Can art conquer evil? Can it stop an almost inconceivable crime like six-fold infanticide? In Hartmut Lange’s story, a world-renowned artist takes up this very fight.
“The Waldstein Sonata”, a 1984 novella, sees Franz Liszt appear in the Führerbunker on 1 May 1945. Though the pianist and composer died in 1886, Lange sends him belowground during the Battle of Berlin for a singular concert at the invitation of one Magda G. (Hitler had already committed suicide the day before.) That this piano performance could decide between life and death quickly becomes clear, as Liszt learns from Magda G. what she and Joseph G. – it is the Goebbelses who are implied here – have planned for their six children after the concert. Liszt decides to thwart the murder with Beethoven’s famous sonata.
It is a truly spooky scene that Lange, born in 1937 and living in Berlin, unfolds in just a few pages. With a chilling sobriety, he creates a breathless tension, depicting the old pianist’s sudden struggle to use his art to defend humanity itself.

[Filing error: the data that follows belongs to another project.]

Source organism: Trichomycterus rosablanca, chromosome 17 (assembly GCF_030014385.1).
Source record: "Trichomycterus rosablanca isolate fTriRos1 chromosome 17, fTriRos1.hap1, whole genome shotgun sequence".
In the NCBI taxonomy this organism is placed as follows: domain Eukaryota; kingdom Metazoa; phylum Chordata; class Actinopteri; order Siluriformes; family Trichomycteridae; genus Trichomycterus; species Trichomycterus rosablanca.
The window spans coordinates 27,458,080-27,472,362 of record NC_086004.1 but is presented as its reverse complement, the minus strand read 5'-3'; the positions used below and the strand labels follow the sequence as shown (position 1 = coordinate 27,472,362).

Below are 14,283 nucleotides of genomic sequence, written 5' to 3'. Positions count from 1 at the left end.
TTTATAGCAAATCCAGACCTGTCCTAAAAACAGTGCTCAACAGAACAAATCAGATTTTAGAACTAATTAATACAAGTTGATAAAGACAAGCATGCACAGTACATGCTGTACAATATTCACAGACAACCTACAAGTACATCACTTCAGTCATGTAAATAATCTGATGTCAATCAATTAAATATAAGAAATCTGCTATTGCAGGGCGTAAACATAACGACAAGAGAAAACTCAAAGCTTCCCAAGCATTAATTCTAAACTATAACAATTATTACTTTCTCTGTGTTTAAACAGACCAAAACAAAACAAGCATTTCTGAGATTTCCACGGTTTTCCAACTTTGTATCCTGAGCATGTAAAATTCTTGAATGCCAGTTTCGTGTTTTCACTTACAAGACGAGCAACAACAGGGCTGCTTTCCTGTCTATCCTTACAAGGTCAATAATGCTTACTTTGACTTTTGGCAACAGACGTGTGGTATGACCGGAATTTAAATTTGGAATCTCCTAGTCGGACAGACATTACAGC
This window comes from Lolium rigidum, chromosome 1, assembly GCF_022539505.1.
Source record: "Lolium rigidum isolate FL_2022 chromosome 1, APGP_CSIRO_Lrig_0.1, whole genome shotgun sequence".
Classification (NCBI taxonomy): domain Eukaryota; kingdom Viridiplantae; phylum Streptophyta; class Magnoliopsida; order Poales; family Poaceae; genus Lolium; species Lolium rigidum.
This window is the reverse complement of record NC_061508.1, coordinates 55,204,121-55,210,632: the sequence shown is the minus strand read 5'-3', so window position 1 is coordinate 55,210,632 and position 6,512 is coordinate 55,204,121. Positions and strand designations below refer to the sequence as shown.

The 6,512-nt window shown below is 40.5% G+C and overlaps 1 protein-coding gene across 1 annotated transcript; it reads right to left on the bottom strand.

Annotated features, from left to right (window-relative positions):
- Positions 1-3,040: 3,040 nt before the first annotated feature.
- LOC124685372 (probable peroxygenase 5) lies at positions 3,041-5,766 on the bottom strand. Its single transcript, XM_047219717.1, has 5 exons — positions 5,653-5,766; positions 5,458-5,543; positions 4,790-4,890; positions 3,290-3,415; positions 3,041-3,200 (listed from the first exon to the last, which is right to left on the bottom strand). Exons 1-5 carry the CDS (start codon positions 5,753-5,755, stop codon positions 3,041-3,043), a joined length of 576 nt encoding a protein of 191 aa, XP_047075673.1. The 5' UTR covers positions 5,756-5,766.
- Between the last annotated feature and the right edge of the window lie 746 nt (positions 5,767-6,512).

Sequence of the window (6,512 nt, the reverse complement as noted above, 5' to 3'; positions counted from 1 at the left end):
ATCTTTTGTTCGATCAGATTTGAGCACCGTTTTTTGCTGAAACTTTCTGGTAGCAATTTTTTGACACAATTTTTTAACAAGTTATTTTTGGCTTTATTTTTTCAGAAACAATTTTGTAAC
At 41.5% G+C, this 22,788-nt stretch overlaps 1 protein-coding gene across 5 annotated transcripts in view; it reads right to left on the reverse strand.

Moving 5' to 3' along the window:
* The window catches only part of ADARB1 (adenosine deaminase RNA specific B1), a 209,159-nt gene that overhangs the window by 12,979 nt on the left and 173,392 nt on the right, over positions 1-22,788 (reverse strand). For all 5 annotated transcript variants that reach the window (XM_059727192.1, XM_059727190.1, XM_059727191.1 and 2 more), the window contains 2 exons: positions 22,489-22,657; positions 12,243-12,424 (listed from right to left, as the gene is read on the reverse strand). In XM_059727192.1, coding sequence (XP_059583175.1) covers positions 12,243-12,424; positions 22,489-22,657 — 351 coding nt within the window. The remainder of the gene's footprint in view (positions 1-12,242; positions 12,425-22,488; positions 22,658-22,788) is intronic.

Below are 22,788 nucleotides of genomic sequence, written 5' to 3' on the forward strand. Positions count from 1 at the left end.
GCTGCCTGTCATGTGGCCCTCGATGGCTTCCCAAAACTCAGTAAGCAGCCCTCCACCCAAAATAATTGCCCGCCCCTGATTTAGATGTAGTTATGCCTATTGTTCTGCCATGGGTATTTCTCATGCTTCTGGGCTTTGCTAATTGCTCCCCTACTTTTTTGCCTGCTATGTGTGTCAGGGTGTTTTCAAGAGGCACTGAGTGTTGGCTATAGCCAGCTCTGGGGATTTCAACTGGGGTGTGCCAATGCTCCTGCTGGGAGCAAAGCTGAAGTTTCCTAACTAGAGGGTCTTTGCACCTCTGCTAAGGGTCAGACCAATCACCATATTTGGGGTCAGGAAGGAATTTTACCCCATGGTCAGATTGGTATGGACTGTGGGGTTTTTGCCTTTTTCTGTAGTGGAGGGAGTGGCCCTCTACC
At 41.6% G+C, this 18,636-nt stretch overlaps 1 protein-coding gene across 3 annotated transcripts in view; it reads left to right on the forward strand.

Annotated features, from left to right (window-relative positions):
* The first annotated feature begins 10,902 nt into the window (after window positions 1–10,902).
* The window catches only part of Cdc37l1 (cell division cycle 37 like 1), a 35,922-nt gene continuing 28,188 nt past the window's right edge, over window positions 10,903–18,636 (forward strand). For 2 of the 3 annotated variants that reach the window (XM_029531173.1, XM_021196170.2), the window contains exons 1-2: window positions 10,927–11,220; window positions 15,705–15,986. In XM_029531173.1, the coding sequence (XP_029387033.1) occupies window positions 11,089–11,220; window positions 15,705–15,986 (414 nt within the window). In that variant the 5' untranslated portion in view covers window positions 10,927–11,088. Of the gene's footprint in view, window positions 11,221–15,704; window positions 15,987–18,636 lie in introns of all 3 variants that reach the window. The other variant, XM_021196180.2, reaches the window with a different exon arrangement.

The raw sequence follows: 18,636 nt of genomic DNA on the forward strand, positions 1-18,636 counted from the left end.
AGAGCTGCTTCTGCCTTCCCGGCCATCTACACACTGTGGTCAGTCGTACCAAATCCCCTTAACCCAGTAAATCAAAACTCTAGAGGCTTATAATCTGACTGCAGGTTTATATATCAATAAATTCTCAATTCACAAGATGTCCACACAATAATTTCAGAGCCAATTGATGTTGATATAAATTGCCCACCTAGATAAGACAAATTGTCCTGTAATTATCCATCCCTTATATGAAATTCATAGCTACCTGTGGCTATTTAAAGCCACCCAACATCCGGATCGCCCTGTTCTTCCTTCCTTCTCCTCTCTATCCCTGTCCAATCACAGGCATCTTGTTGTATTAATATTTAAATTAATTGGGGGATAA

At the beginning of the 1960s, Hartmut Lange was dramaturge at East Berlin’s Deutsches Theater, and in 1965 he fled the GDR for West Germany through Yugoslavia. Through his countless novellas and stories, he has developed into a grandmaster of the short form. In “The Waldstein Sonata”, Lange links German history and music, morality and inhumanity, crime and the sublime, creating a fascinating historical fantasy that is really a nightmare at heart. But his question behind it is yet farther-reaching: How much power does great art really have?